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Saturday, November 1, 2008

Out On Film: All Grown Up

ATL icon Ru Paul closes OUT 2007's Out On Film screening of STARRBOOTY!

More than a few folks have been asking about the current status of Out On Film, and how The Atlanta Film Festival (nee IMAGE) will be involved in its future. So, I figured I'd offer an update.

Over the course of the past two and half years, I've blogged about the challenges (crisis?) facing LGBT Film Festivals:

The problem is compounded by the recent theatrical success of a film like Noah's Arc.

On 5 screens, "Arc" grossed $161,302, averaging an astounding $32,260. The film opened in New York (Chelsea), Los Angeles (Sunset 5), Chicago (Century Centre Cinema), Atlanta (Landmark Midtown), and Washington, DC (E Street Cinema). Not only was its average among the best of 2008 (it's just a few $100 behind "Rachel Getting Married"'s fall season benchmark average earlier this month), it also is already 2008's highest grossing narrative gay film overall (beating Regent Releasing's "Shelter," which grossed $142,666 this Spring).

Such stories bode well for the future of LGBT cinema, but complicate the prospects for LGBT Film Festivals.

The more LGBT films find success in the marketplace, on broadcast outlets and On Demand outlets like Logo and hereTV!, the more important it is for events like Out On Film to focus on the development of the community!

A successful LGBT Film Festival MUST, first and foremost, serve the needs of the COMMUNITY. While content remains important, the event MUST be on par with a community event like Atlanta Pride! if it is going to succeed long term.

As part of an ambitious strategic plan, the Atlanta Film Festival began to transition Out On Film back into the hands of LGBT community leaders. (This plan returns Out On Film back to its original mission...IMAGE was never intended to be the sole presented of Out On Film, but rather had been invited to advise with the film festival production aspects of the event.)

As described in this article in the Atlanta Journal Constitution (back when the paper had film critics on the rolls), IMAGE envisioned a partnership that involved a multi-year hand off:

"While Image will be "stewards" for this year's Out on Film —- to be held Nov. 6-9 —- and participate in the call for entries and film selections, the event will move to Theatre Decatur, which will become one of the fest's major players, Wardell says. Also involved will be Carma Productions Inc., which annually prints guides to events such as Atlanta Pride....Ideally what we'd like to see happen is for a lot more of the gay, lesbian, bisexual and transgender community leaders to take ownership of the event," Wardell says. "We can continue to give guidance, but Out on Film needs a community. We're using as a model the Atlanta Jewish Film Festival, which has such a large base and sponsorship support."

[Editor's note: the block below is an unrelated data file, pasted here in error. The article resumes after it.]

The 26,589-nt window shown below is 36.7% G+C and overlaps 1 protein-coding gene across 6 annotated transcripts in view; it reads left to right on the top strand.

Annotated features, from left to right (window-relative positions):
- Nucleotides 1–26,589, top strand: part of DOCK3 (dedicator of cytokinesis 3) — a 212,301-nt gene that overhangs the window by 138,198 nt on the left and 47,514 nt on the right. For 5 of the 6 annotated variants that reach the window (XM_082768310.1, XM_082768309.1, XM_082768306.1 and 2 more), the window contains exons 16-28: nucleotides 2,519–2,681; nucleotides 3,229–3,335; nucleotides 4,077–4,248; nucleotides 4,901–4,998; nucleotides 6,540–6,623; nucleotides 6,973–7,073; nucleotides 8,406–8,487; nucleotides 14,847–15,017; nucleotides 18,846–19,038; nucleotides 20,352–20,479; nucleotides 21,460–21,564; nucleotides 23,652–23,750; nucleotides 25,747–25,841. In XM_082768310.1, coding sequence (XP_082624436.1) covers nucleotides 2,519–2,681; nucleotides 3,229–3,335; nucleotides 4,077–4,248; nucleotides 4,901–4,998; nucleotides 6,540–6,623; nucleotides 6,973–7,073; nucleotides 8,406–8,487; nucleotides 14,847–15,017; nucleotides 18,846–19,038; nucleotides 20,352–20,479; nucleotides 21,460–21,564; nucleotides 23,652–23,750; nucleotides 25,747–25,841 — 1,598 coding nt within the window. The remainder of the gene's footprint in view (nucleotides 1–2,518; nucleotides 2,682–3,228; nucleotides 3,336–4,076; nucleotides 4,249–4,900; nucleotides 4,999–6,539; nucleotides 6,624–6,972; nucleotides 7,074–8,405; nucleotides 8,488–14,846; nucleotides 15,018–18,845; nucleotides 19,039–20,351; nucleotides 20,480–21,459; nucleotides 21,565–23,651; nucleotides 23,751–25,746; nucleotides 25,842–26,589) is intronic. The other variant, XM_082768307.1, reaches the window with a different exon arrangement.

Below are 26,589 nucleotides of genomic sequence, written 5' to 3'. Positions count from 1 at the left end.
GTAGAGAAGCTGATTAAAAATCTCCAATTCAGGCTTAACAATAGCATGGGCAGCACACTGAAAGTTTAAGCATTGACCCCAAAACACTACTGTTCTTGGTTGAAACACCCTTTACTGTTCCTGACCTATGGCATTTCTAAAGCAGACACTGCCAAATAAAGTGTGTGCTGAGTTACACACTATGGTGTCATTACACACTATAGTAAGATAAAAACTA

Since this article first appeared in the AJC in May, there have been significant changes to this plan (as reported in Southern Voice.)

An Oct. 3 press release confirms again that IMAGE Film & Video released Out on Film, Atlanta’s gay and lesbian film festival, to a new group in control of the event since May. It also states the new board recently voted to decline IMAGE’s offer to help with resources and guidance and formed its own entity, Out on Film, Inc.

What the release doesn’t say is that the new organization will not produce a festival in 2008. Out on Film is traditionally held at the end of October or in early November. ...Once we settle on the dates in the very near future, we will start holding fundraising screenings.”

Out on Film is now run by several gay business owners, including Advantage Graphics & Signs, Brushstrokes, Carma Productions, Labrys Magazine, the Gay Community Yellow Pages, and Theatre Decatur.

Good news! On the NEW Web site, Out On Film 21's dates and venue have been announced:

Mark your calendar

The 2009 Atlanta Gay & Lesbian Film Festival (2009 AGLFF) will be held May 28 - 31, 2009 at the Plaza Theatre.

Please join our mailing list to be kept informed of upcoming events, movie screenings, festival information, and community involvement.

Congratulations to the NEW Out On Film. We couldn't be happier to see our baby all grown up.

All said, it is IMPORTANT for the me to stress the following point: The Atlanta Film Festival will continue to showcase significant and important works by for and about the LGBT community. In the 2007 Atlanta Film Festival, the festival showcased a strand of Out On Film content and issued the first PINK PEACH AWARD to celebrate superior LGBT filmmaking, as covered in Southern Voice. (Such prizes are issued at International Fests like Berlin and the best of our knowledge, we are the first U.S. fest to follow suit.)

The ultimate goal of this move is to allow Out On Film to thrive--just as the Atlanta Jewish Film Festival has succeeded under the guidance and stewardship of a dedicated (and vested!) community.

This past year, the Atlanta Film Festival has provided our members numerous LGBT themed opportunities this year--including in person appearances by Alan Ball (TOWELHEAD) and Kimberly Pierce (STOP LOSS).

We'll continue to pursue screenings of interest to the LGBT community: in fact, we have a select cache of passes to a sneak preview of Gus Van Sant's MILK.

The first 10 folks who renew (or sign up for a new!) Atlanta Film Festival 365 Membership (click here) and email me at gabe[at]AtlantaFilmFestival[dot]com with the header "Milk: Out On Film Renewal" will be officially RSVP'd for our MILK sneak preview.

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